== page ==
I’m not so sure I’m excited about being in school again. I forgot how much work even a single class is, much less a graduate course, but I’m also very excited to move my career forward and expand my skill set.

 

Our Experience in Government, Academic, and Industry Based Research Labs (pt 4 of 4)

If you are thinking about making the transition to industry, or are interested in more information, PLEASE leave a comment or email me! I WISH someone had done the same for me and I would have made the move much sooner!! 

I personally separate government and industry based lab for two reasons, the first is the overall structure of this type of lab is different, and the second is that I consider industry to include for-profit science, such as biotech, pharma, some hospitals, private for profit companies, etc. This seems to be the type of lab people know the least about and it was hard for me to make the transition, but after having a horrible experience in an academic lab, and knowing that I’ll never be promoted any further than I already have been, it just wasn’t worth it to me anymore, so I made the jump. If there is interest, I’ll do a follow up post on the interview process, offer packages, etc.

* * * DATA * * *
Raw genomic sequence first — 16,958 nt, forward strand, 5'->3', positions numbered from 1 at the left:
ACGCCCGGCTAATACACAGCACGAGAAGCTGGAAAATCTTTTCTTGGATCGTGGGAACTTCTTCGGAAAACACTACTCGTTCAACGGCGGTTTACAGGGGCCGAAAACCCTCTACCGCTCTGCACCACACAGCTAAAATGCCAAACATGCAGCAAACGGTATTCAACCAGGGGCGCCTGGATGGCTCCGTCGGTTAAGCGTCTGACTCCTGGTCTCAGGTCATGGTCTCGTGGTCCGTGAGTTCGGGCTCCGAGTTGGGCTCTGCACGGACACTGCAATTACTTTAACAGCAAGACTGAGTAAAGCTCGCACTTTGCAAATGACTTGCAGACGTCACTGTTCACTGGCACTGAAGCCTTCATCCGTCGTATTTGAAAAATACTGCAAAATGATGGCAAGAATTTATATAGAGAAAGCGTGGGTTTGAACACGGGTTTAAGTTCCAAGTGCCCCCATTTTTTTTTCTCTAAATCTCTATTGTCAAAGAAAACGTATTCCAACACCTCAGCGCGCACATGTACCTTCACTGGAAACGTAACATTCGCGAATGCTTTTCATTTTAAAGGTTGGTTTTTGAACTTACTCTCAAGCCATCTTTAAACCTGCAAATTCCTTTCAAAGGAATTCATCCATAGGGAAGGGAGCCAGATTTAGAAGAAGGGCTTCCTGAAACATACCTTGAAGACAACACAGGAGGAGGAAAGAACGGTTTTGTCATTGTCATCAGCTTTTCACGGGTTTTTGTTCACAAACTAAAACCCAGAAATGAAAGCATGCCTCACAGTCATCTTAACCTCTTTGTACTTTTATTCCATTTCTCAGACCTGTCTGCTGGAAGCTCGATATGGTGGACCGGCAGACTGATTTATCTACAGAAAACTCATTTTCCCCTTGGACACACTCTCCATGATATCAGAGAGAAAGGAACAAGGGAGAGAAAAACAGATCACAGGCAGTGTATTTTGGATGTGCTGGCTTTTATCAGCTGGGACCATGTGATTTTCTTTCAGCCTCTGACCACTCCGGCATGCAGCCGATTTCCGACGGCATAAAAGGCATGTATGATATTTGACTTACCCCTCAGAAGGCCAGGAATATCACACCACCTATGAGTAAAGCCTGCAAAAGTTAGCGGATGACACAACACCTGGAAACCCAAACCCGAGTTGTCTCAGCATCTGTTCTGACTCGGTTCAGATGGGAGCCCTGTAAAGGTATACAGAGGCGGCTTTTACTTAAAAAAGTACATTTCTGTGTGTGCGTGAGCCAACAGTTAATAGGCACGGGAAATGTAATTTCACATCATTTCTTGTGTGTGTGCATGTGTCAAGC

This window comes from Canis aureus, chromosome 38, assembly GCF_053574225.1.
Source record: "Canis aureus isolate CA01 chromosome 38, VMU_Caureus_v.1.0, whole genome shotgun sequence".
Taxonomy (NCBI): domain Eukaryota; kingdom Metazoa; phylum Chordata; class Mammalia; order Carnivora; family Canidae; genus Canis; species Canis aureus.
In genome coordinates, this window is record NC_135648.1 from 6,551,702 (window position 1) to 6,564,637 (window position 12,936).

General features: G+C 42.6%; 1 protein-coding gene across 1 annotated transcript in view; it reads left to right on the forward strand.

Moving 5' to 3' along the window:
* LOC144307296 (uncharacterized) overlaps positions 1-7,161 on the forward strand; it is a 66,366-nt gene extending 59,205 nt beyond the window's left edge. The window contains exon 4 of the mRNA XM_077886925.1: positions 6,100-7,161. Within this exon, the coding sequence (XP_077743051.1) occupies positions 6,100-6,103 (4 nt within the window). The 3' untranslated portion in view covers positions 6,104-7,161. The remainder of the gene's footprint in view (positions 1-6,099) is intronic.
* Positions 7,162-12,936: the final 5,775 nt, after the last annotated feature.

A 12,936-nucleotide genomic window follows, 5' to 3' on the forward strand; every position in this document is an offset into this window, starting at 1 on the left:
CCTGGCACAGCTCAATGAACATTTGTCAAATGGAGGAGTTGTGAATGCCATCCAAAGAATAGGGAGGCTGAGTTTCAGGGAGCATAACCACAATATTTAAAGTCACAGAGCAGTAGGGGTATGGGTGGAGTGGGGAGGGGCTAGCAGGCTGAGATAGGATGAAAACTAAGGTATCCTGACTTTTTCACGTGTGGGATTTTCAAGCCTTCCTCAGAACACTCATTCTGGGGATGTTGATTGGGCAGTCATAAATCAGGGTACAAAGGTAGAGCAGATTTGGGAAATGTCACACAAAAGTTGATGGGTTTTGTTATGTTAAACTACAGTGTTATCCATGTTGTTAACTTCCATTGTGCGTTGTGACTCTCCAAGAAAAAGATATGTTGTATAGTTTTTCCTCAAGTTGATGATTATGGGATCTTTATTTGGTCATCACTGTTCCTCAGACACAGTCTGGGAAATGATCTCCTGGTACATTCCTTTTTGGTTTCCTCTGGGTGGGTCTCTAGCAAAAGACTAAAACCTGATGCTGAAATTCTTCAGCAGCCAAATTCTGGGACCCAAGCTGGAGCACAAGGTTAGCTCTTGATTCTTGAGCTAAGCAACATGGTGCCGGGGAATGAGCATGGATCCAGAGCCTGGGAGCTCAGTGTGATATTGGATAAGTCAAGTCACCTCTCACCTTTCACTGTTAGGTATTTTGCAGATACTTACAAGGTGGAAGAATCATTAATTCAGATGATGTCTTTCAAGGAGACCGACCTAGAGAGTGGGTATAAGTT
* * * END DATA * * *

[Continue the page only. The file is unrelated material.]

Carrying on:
INDUSTRY BASED RESEARCH LABS

Site Description

I currently work in an industry based lab, and have several friends who work for different companies that do similar work. Dr Hops has never worked in industry, so this will mainly be me describing my experience, and that of my friends who work for different companies. I work in a disease state and do metabolic research.

Institution Size 

This is a more complex question than for other types of research. Because we are all one company, we work as a unit with different functions. I personally work in a smaller unit of a larger whole. Because the structure and interaction of different groups is so different in industry than in the more common academic lab, see the attached figures for a pictorial representation of the general structure I’m going to discuss. There are about 15 people in my unit, and around 200 across different sites. When you include our support groups, this number is even higher.

Time Spent There

I have been with this company for about a year now. The average number of years in industry for my group is about 10, with a maximum of 20 years and the minimum being me at one year in industrial research.

Position & Short Job Description 

I am a scientist and the lab manager for a metabolic disease state group. Unlike academic science where you typically have all more senior people doing little actual lab work, everyone works in the lab in my group in varied degrees. The only exception is our director, which is the rough equivalent of the department chair. My position is a mixture of cell culture, in vivo and in vitro, and I am the primary user for our LC/MS system (UPLC-Mass Spec).